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Retired RETIRED

This product has been retired from our catalog and is no longer for sale.

This page is made available for those looking for datasheets and the simply curious. Please refer to the description to see if a replacement part is available.

Replacement: None. We are no longer carrying this board but check out our other PIC development tools. This page is for reference only.

Description: The CUI32 is a new version of the CREATE USB Interface, based on a 32-bit PIC. The CUI32 ships with "StickOS" installed as its default firmware - this is a full operating system (!) created by Rich Testardi with an on-board BASIC compiler, line editor, debugger, profiler, and simple file system to create new firmware programs and run them, without having to install any software on your host computer... All that's needed is a standard terminal emulator (Hyperterminal/Teraterm on windows, the "screen" command in the OS X terminal, etc.)!

StickOS
  is a very elegant approach for beginners, and also works great as a quick prototyping environment for advanced users - see a couple of examples (using a different microcontroller) here.

The CUI32 also ships with a standard bootloader pre-installed (in addition to StickOS), so you don't need a PIC programmer to write your own C programs either! All of Microchip's own examples from their USB framework can be compiled for the CUI32, and while these are more complex than a BASIC program written in StickOS, the CUI32 homepage and the Google Code wiki will allow anyone to share examples that are set up specifically for the CUI32.

Finally, since the CUI32 uses the same family of PIC32s (the PIC32MX440F512) as the UBW32 board, it is compatible with a lot of the resources that have been developed in this open source project as well, such as this host application for bootloading the board from OS X.

Note: This product is a collaboration and a portion of each sale goes toward the designer for product support and continued development.

Dimensions: 4.0 x 1.7" (2.6 x 1.7 without prototyping area)

Documents:

Comments 10 comments

  • Update: The Eagle files have just been uploaded to the Google Code Repository.

  • This board is awesome,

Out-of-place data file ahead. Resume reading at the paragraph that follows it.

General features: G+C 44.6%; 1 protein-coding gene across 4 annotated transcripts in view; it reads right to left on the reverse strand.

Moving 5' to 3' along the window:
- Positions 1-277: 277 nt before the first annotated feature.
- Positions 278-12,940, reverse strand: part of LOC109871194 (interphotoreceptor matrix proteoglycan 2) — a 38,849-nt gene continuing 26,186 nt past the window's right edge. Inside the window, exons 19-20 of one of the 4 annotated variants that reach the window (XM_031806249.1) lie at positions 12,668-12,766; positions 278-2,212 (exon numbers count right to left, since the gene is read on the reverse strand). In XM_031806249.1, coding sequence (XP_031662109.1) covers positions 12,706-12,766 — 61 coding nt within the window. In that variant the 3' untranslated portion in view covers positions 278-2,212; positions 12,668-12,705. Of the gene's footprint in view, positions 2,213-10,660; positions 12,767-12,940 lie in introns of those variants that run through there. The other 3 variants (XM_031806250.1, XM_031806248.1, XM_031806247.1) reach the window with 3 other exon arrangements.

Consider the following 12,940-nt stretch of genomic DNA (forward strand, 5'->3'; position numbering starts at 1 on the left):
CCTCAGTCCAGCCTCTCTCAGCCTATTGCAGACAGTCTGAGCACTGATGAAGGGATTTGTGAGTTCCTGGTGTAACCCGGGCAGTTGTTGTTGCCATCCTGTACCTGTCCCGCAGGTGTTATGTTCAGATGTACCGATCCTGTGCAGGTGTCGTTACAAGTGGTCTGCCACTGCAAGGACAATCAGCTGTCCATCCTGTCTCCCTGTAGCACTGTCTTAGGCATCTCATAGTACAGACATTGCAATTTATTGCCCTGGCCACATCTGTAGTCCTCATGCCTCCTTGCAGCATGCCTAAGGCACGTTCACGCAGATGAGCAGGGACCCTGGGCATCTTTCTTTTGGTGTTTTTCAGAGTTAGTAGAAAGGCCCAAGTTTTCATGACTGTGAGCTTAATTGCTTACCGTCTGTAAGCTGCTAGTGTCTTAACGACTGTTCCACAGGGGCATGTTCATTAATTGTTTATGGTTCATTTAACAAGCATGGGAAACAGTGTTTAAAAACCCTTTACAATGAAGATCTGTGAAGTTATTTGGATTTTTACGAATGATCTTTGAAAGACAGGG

BUT: If you put a ICSP plug on this board, the PICkit3 pod faces AWAY from the board (or if the plug is bent 90 degrees to the board the PICkit3 connects with the LED’s facing downwards.)
    I didn’t do that and my green heartbeat LED no longer blinks…
    Maybe I can fix that later but right now I am going to try a MAX32 board for 10 bucks more (Digilent).
    IF Sparkfun would carry the Digilent boards I WOULD buy one
    from here.

  • Wow!
    Look at the response this little board (and CUI in general) is getting on the web. Lots of hits!
    I don’t work for SparkFun (wish I did :-), but I AM getting one of these CUI32’s for myself. I am also getting a PICkit3. (Not necessary to have, but great if I need to restore StickOS or do some C programming.)
    (I like my Arduino, but if I had seen this at the same time I got it would have been a VERY hard choice.)

  • If I solder “header pins” to the 6 pin ICSP port (the 6 solder holes on left side, as is the USB port) and properly connect a
    PICKit3 module there, I should be able to use the MPLAB IDE to
    program/debug the CUI32 in C32/Assembly. Correct?
    It sort of defeats the purpose of StickOS, but I want to try and run FreeRTOS and other things on the board after I try StickOS Basic (I can always restore the StickOS if need to.)
    Anything I need to be cautious of?
    Thanks in advance!

  • Not sure if this is printed somewhere else, but could you guys supply the following? Thank you.
    1) RAM and Flash left for user-code? (when using StickOS)
    2) Number of I/O pins on board?
    3) How many (if any) interrupt inputs?
    4) How many PWM outputs?

    • some of the info you are looking for can be found here:
      http://code.google.com/p/cui32/
      (together with a much better picture)

  • It would be nice to have a USB A connector on the board along with Ethernet

  • @all beware !
    in “PIC32MX3XX/4XX Family Data Sheet”, page 13
    The pins RC13 and RC14 are the secondary clock(SOSCI/SOSCO) and are not marked as 5V tolerant. (Even if it’s under the 5V “silk” )
    On cui32 they are near the prog button….

  • Hi,
    is this board open-source/open-hardware? Dan Overholt mentioned it back on http://overtone-labs.ning.com/profiles/blogs/first-project-of-overtone-labs
    “The board will be all open source, […]"
    For example will the Eagle files be made available, or are they owned by SparkFun?


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